Latest Statistics of Anti-Christian Attacks in Europe Reveal 748 Hate Crimes in 30 different Countries - via OIDAC

On the International Day of Tolerance, OIDAC Europe presented its new Annual Report 2022/23. The report finds an increase of anti-Christian hate crimes by 44% over the last year. Arson attacks on churches increased even by 75% between 2021 and 2022. OIDAC Europe’s annual report also found legal discrimination against Christians who expressed traditional Christian worldviews.
In 2022, OIDAC Europe documented 748 anti-Christian hate crimes in 30 different countries, which ranged from arson attacks, graffiti, desecrations, and thefts to physical attacks, insults, and threats. These numbers match the data of the OSCE Hate Crime Report, also released on November 16. The OSCE found 792 anti-Christian hate crimes in 34 European countries, making Christians the most targeted religious group after Jewish believers.
Two particular trends were highlighted in the report, one was the increase in arson attacks, which rose from 60 in 2021 to 105 in 2022.

The second trend was that more hate crimes were perpetrated by radicalised members of ideological, political or religious groups that follow an anti-Christian narrative.
OIDAC Europe’s Executive Director, Anja Hoffmann, points out that the increase in anti-Christian hate crimes, especially in vandalism, is connected to a rise in extremist motivation and a higher acceptance of the targeting of churches in society:
The OSCE Representative on Combating Racism, Xenophobia, and Discrimination, also focusing on Intolerance and Discrimination against Christians and Members of Other Religions, Professor Regina Polak expressed concern about the rising number of cases:
“The increasing number of anti-Christian hate crimes in Europe reported by OIDAC is deeply worrying. It is highly necessary to raise both governmental and societal awareness for this problem and undertake political measures to tackle and combat it decidedly.”
The report also analyses different forms of discrimination against Christians. Over the past year, several Christians lost their jobs, faced suspension, or criminal court cases for expressing non-violent religious views in public. Christians who adhered to the traditional teachings of their churches were targeted or even prosecuted for allegedly committing “hate speech”. Among the cases are the dismissals of the teachers Ben Dybowski and Joshua Sutcliffe, and the school chaplain Rev. Bernard Randall.
"The criminalisation of expressions of mainstream religious teachings – which do not incite violence or hatred – as “hate speech” is dangerous on various levels: It stigmatizes legitimate conscience-related convictions and at the same time weakens the severity of actual incitement to hatred", stressed Anja Hoffmann. “Furthermore silencing Christian voices in public undermines the plurality of democratic western societies and essentially renders a free discourse impossible.”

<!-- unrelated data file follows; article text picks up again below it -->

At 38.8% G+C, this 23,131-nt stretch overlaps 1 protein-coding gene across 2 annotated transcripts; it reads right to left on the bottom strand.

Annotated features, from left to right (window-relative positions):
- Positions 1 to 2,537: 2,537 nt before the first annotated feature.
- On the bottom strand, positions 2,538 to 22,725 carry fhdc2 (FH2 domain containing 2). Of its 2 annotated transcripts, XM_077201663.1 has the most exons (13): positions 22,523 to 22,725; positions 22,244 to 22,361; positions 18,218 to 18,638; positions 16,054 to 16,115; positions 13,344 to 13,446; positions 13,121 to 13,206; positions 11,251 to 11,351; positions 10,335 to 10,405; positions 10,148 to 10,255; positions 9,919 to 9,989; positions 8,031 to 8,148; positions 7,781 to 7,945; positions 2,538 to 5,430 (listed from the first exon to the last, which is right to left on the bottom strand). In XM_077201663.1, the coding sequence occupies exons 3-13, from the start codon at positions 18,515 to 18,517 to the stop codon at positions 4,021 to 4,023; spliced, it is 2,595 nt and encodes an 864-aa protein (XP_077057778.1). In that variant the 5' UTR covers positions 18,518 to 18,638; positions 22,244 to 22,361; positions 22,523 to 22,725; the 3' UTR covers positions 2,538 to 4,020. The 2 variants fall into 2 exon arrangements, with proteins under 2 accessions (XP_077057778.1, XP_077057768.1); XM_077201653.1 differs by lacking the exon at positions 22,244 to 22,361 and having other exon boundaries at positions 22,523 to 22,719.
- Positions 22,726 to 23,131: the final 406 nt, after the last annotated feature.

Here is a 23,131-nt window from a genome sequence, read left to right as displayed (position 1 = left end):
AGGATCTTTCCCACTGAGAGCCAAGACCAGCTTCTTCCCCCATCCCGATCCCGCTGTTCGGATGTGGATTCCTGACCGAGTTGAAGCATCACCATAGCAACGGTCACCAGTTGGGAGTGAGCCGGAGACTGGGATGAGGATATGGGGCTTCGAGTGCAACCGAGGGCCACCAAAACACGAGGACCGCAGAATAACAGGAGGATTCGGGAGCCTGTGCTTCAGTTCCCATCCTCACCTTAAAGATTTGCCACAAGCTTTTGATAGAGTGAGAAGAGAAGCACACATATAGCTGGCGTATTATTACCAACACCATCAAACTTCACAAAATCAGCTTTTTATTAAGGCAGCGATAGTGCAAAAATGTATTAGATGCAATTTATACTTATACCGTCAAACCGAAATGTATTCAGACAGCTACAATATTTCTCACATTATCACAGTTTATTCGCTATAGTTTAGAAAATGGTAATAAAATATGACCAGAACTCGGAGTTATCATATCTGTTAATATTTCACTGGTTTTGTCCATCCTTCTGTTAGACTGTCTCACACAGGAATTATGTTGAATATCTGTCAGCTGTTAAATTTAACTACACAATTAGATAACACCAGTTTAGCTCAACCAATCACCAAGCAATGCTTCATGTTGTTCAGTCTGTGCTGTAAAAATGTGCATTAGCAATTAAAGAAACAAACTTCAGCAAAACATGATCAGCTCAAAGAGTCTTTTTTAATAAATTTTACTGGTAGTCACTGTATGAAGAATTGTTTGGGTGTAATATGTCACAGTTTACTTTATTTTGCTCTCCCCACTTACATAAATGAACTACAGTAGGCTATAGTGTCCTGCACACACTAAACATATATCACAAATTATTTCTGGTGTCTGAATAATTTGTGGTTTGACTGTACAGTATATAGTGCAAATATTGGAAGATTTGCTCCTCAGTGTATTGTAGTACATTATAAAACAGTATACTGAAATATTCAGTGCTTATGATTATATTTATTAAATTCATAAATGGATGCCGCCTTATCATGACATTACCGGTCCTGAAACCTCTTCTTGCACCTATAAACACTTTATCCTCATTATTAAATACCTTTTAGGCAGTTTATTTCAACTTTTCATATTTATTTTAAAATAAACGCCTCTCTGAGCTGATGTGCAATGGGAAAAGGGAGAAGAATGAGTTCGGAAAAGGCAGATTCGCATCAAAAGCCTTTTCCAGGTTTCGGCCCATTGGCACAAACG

There have also been legal limitations on freedom of religion and assembly through so-called “buffer zone” bills, especially in the UK, which criminalize prayer and religious manifestations around abortion clinics. Particularly striking was the arrest of Isabel Vaughan-Spruce who was interrogated by the police when standing silently in one of the “buffer zones”, and asked whether she was “praying in her mind”.

OIDAC Europe also found violations of parental rights to educate children in accordance with one’s religious convictions and limitations of freedom of conscience through the elimination of conscience clauses from existing provisions in medical laws, which put medical personnel who refuse to participate in certain practices for reasons of conscience in vulnerable positions.


About OIDAC - Research, analyze, document, and report cases of intolerance and discrimination against Christians in Europe;
Inform and educate the public, lawmakers, and international institutions about the range of hostilities and marginalization Christians and Christian institutions face in Europe by providing reliable and objective data;
Empower Christians to tell their stories and freely live their faith in the public square;
Advocate for remedies; and
Emphasize the vital role religion plays in a mature and peaceful society.
“Intolerance and Discrimination against Christians” is the phrase we use to describe the ranges of hostilities and marginalization Christians and Christian institutions face in Europe.
Examples include physical attacks and threats against individual Christians or Christian communities, desecration and vandalism of Christian sites, discriminatory laws and biased application of facially ‘neutral’ laws, exclusion of Christians and Christian symbols from the public sphere, interference with parents’ rights, and violations of freedom of religion, expression, association, and conscience.

Our focus on Europe is not meant to diminish the tragic persecution Christians experience in other parts of the world, but to stay vigilant in the protection of human rights.